O My!® is well-known for it's high-quality ingredients used throughout all product formulations!
Farm-Fresh Goats Milk direct from the O My!® Goat Farm = Quality Control
Goat milk has unique properties not found in other milk. Goat milk is the only milk that contains capric capryllic triglyceride. Goat milk contains over 50 nutrients, minerals, acids and enzymes that help nourish and revitalize dehydrated skin. Modern science has discovered that goat milk soap has a pH level similar to healthy human skin and hair. Skin will be less prone to liver spots, lines, and wrinkles with regular use. Regular use can relieve symptoms of skin conditions such as eczema, acne and psoriasis.
Goat milk contains lots of nutrients like fats, proteins and other hormones that naturally benefit the skin. The benefits of goat milk soap can be felt by people suffering from various skin conditions or those just wanting to maintain youthful, rejuvenated skin.
Coconut oil is an edible oil extracted from the kernel or meat of matured coconuts harvested from the coconut palm (Cocos nucifera). Throughout the tropical world, it has provided the primary source of fat in the diets of millions of people for generations. It has various applications in food, medicine, and industry. Because of its stability, it is slow to oxidize and, thus, resistant to rancidity, lasting up to two years owing to the high saturated fat content. Many health organizations advise against the consumption of high amounts of coconut oil due to its high levels of saturated fat.
Coconut oil can be used as a skin moisturizer, helping with dry skin and reduces protein loss when used in hair. Coconut oil can also be used as sexual lubricant, although it can damage latex condoms. Before the advent of electrical lighting, coconut oil was the primary oil used for illumination in India and was exported as cochin oil. Coconut oil is an important base ingredient for the manufacture of soap. Soap made with coconut oil tends to be hard, although it retains more water than those made with other oils and therefore increases manufacturer yields. It is more soluble in hard water and salt water than other soaps allowing it to lather more easily. A basic coconut oil soap is clear when melted and a bright white when hardened.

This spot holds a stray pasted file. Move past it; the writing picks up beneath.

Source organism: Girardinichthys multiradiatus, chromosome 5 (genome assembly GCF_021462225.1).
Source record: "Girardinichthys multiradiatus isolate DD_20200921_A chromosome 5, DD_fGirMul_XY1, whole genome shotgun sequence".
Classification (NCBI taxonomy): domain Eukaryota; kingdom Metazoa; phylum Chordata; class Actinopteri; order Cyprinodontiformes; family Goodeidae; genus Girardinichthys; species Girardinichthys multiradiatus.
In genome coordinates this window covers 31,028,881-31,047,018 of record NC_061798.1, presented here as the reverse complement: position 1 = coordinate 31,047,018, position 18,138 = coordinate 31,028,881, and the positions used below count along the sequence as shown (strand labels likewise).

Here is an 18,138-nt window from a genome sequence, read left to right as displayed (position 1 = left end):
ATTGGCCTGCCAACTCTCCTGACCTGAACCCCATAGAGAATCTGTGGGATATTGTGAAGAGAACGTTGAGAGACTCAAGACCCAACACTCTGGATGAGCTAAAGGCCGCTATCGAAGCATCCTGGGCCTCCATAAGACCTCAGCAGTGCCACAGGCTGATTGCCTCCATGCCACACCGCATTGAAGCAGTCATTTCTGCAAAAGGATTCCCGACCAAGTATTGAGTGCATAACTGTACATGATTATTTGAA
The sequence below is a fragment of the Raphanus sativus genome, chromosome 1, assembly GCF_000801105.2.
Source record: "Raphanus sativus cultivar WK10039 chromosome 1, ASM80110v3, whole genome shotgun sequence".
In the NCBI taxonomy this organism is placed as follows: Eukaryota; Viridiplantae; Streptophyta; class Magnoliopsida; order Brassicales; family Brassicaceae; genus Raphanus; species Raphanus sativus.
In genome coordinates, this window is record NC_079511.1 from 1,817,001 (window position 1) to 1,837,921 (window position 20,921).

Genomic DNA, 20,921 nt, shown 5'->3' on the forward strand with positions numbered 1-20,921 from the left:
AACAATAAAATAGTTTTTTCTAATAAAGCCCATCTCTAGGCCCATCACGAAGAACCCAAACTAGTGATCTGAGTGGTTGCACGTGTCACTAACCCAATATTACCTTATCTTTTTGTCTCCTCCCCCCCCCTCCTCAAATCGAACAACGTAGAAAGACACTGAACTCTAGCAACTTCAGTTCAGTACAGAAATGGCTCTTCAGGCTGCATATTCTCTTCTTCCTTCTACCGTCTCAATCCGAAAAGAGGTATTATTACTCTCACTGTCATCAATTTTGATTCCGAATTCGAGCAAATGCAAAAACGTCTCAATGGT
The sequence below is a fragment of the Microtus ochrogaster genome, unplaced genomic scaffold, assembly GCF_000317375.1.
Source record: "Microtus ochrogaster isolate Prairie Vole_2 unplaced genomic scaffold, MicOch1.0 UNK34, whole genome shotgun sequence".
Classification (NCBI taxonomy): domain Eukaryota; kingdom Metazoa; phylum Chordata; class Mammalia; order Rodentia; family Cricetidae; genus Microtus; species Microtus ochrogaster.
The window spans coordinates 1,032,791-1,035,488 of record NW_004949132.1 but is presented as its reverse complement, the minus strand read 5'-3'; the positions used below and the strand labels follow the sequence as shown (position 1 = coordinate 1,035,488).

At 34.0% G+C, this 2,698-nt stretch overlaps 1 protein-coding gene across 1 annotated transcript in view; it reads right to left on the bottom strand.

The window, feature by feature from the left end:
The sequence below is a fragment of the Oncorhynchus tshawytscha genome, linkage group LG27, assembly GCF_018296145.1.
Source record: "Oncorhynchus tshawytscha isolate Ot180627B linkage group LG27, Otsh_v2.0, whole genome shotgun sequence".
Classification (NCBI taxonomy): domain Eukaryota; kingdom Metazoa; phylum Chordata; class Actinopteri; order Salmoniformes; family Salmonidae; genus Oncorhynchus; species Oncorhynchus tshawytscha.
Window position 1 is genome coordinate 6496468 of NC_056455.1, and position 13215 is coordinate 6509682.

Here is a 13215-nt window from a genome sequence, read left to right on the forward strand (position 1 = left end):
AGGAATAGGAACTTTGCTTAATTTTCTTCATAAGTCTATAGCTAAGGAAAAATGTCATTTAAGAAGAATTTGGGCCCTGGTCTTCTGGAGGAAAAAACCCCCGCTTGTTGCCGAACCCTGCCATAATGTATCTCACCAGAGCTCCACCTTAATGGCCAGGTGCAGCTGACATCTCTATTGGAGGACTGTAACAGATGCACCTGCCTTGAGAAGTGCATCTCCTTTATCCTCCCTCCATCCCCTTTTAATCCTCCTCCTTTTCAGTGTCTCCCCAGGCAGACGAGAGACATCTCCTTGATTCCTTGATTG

Olive oil is a fat obtained from the olive (the fruit of Olea europaea; family Oleaceae), a traditional tree crop of the Mediterranean Basin. The oil is produced by grinding whole olives and extracting the oil by mechanical or chemical means.
It is commonly used in cooking, cosmetics, pharmaceuticals, and soaps and as a fuel for traditional oil lamps. Olive oil is used throughout the world, but especially in the Mediterranean countries and, in particular, in Greece, which has the highest consumption per person. Olive oil has a long history of being used as a home remedy for skincare. Egyptians used it alongside beeswax as a cleanser, moisturizer, and antibacterial agent since pharaonic times. In ancient Greece, the substance was used during massage to prevent sports injuries, relieve muscle fatigue, and eliminate lactic acid buildup. In 2000, Japan was the top importer of olive oil in Asia (13,000 tons annually) because consumers there believe both the ingestion and topical application of olive oil to be good for skin and health.